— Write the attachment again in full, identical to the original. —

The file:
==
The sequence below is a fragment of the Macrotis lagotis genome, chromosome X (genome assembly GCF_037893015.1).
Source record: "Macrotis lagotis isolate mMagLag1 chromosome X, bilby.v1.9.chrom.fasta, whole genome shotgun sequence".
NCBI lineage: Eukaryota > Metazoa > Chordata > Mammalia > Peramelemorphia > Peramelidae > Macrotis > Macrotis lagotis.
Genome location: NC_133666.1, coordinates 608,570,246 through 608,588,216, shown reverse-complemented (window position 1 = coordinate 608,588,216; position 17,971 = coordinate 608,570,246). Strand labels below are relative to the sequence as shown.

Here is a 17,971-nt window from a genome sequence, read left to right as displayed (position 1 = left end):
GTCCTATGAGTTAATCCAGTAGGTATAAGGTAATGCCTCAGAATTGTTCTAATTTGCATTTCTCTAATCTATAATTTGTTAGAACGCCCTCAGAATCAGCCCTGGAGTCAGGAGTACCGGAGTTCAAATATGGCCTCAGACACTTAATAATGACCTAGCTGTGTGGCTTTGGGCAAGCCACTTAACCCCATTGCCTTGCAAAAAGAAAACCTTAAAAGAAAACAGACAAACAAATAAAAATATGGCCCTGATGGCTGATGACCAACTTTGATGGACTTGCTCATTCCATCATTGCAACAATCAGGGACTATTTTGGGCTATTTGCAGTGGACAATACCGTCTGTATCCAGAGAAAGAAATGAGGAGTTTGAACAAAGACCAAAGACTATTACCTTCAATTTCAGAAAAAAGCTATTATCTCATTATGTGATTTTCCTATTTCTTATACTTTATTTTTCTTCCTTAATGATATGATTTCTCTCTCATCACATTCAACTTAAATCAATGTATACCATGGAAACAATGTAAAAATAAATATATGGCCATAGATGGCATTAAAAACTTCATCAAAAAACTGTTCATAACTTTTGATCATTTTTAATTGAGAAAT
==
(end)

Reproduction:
The sequence below is a fragment of the Macrotis lagotis genome, chromosome X (genome assembly GCF_037893015.1).
Source record: "Macrotis lagotis isolate mMagLag1 chromosome X, bilby.v1.9.chrom.fasta, whole genome shotgun sequence".
NCBI lineage: Eukaryota > Metazoa > Chordata > Mammalia > Peramelemorphia > Peramelidae > Macrotis > Macrotis lagotis.
Genome location: NC_133666.1, coordinates 608,570,246 through 608,588,216, shown reverse-complemented (window position 1 = coordinate 608,588,216; position 17,971 = coordinate 608,570,246). Strand labels below are relative to the sequence as shown.

Here is a 17,971-nt window from a genome sequence, read left to right as displayed (position 1 = left end):
GTCCTATGAGTTAATCCAGTAGGTATAAGGTAATGCCTCAGAATTGTTCTAATTTGCATTTCTCTAATCTATAATTTGTTAGAACGCCCTCAGAATCAGCCCTGGAGTCAGGAGTACCGGAGTTCAAATATGGCCTCAGACACTTAATAATGACCTAGCTGTGTGGCTTTGGGCAAGCCACTTAACCCCATTGCCTTGCAAAAAGAAAACCTTAAAAGAAAACAGACAAACAAATAAAAATATGGCCCTGATGGCTGATGACCAACTTTGATGGACTTGCTCATTCCATCATTGCAACAATCAGGGACTATTTTGGGCTATTTGCAGTGGACAATACCGTCTGTATCCAGAGAAAGAAATGAGGAGTTTGAACAAAGACCAAAGACTATTACCTTCAATTTCAGAAAAAAGCTATTATCTCATTATGTGATTTTCCTATTTCTTATACTTTATTTTTCTTCCTTAATGATATGATTTCTCTCTCATCACATTCAACTTAAATCAATGTATACCATGGAAACAATGTAAAAATAAATATATGGCCATAGATGGCATTAAAAACTTCATCAAAAAACTGTTCATAACTTTTGATCATTTTTAATTGAGAAAT